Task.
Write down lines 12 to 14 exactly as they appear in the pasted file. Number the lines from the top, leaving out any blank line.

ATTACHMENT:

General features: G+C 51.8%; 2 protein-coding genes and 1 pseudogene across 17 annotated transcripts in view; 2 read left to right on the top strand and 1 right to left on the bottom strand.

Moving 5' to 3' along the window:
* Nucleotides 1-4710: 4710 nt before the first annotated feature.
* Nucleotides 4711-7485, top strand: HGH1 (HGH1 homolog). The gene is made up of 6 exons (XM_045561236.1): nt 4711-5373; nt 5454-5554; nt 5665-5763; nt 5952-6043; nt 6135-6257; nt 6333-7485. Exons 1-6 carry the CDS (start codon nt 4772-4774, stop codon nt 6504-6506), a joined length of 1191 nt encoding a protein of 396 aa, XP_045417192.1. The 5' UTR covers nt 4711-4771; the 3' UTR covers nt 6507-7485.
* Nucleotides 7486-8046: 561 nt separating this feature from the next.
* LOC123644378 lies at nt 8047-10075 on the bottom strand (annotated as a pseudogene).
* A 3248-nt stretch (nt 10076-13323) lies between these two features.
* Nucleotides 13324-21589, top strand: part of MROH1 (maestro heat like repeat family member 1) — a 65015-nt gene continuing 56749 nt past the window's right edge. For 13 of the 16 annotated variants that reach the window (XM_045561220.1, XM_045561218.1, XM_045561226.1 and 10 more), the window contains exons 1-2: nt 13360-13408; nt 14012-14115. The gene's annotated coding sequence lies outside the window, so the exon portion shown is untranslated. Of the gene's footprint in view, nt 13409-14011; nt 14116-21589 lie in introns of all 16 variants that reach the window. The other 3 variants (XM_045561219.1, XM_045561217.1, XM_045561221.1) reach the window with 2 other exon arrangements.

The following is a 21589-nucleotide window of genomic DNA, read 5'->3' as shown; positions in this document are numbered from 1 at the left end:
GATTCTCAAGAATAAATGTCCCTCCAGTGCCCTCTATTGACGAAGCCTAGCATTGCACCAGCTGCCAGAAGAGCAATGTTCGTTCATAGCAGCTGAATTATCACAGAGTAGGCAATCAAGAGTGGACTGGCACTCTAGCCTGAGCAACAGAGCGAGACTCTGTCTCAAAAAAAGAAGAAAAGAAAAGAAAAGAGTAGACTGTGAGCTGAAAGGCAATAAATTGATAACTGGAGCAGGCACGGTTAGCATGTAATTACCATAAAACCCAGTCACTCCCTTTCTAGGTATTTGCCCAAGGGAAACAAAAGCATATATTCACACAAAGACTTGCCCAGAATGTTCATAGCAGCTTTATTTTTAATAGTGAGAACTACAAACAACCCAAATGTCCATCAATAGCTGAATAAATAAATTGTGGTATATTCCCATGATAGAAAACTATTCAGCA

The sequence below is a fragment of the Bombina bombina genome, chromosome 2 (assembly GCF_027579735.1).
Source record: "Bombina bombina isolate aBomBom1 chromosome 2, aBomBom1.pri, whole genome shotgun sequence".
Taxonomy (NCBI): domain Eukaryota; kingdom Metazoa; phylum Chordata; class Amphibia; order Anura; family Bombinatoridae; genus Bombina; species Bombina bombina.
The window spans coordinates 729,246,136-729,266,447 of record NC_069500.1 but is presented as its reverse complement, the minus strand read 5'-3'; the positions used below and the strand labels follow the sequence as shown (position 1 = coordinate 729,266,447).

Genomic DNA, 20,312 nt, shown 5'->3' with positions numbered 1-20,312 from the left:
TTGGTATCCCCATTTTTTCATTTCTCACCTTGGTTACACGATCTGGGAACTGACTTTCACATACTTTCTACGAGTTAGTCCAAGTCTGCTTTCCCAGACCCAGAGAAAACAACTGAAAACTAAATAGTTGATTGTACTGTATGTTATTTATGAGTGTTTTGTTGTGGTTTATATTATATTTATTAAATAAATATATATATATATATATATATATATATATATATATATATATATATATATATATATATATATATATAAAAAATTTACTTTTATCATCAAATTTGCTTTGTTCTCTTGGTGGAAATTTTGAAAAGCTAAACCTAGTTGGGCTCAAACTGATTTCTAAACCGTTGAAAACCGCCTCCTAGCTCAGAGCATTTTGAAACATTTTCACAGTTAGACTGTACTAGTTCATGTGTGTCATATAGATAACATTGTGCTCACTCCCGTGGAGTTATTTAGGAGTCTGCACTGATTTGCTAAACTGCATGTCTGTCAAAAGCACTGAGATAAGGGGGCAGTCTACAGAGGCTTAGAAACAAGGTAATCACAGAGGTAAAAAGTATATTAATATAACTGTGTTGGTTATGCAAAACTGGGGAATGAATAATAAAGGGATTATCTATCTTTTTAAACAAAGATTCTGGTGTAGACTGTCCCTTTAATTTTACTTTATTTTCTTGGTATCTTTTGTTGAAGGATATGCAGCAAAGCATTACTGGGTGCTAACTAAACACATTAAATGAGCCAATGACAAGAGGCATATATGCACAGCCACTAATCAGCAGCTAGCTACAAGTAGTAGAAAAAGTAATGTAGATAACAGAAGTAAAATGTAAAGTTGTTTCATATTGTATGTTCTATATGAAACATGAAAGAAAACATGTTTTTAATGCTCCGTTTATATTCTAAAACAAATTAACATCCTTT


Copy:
Source record: "Bombina bombina isolate aBomBom1 chromosome 2, aBomBom1.pri, whole genome shotgun sequence".
Taxonomy (NCBI): domain Eukaryota; kingdom Metazoa; phylum Chordata; class Amphibia; order Anura; family Bombinatoridae; genus Bombina; species Bombina bombina.
The window spans coordinates 729,246,136-729,266,447 of record NC_069500.1 but is presented as its reverse complement, the minus strand read 5'-3'; the positions used below and the strand labels follow the sequence as shown (position 1 = coordinate 729,266,447).